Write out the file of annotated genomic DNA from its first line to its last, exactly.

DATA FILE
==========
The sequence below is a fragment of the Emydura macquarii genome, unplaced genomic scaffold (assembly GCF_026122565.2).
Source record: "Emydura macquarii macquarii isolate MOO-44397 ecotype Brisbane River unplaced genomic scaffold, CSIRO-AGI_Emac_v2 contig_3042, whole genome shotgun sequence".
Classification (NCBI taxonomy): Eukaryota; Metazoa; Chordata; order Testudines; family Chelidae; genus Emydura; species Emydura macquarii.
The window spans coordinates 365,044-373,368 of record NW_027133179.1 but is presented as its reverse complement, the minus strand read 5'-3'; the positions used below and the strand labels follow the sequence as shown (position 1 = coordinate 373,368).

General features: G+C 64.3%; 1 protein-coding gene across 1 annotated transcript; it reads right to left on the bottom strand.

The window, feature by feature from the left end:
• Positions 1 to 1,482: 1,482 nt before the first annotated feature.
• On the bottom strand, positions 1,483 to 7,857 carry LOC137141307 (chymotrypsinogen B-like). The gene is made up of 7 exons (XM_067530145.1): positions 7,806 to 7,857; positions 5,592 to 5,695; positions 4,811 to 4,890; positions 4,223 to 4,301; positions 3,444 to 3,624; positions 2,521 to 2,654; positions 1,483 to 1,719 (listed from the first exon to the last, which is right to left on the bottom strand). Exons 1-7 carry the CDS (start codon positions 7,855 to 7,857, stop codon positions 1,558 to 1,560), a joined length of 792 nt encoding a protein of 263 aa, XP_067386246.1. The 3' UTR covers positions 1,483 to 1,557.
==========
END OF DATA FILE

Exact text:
The sequence below is a fragment of the Emydura macquarii genome, unplaced genomic scaffold (assembly GCF_026122565.2).
Source record: "Emydura macquarii macquarii isolate MOO-44397 ecotype Brisbane River unplaced genomic scaffold, CSIRO-AGI_Emac_v2 contig_3042, whole genome shotgun sequence".
Classification (NCBI taxonomy): Eukaryota; Metazoa; Chordata; order Testudines; family Chelidae; genus Emydura; species Emydura macquarii.
The window spans coordinates 365,044-373,368 of record NW_027133179.1 but is presented as its reverse complement, the minus strand read 5'-3'; the positions used below and the strand labels follow the sequence as shown (position 1 = coordinate 373,368).

General features: G+C 64.3%; 1 protein-coding gene across 1 annotated transcript; it reads right to left on the bottom strand.

The window, feature by feature from the left end:
• Positions 1 to 1,482: 1,482 nt before the first annotated feature.
• On the bottom strand, positions 1,483 to 7,857 carry LOC137141307 (chymotrypsinogen B-like). The gene is made up of 7 exons (XM_067530145.1): positions 7,806 to 7,857; positions 5,592 to 5,695; positions 4,811 to 4,890; positions 4,223 to 4,301; positions 3,444 to 3,624; positions 2,521 to 2,654; positions 1,483 to 1,719 (listed from the first exon to the last, which is right to left on the bottom strand). Exons 1-7 carry the CDS (start codon positions 7,855 to 7,857, stop codon positions 1,558 to 1,560), a joined length of 792 nt encoding a protein of 263 aa, XP_067386246.1. The 3' UTR covers positions 1,483 to 1,557.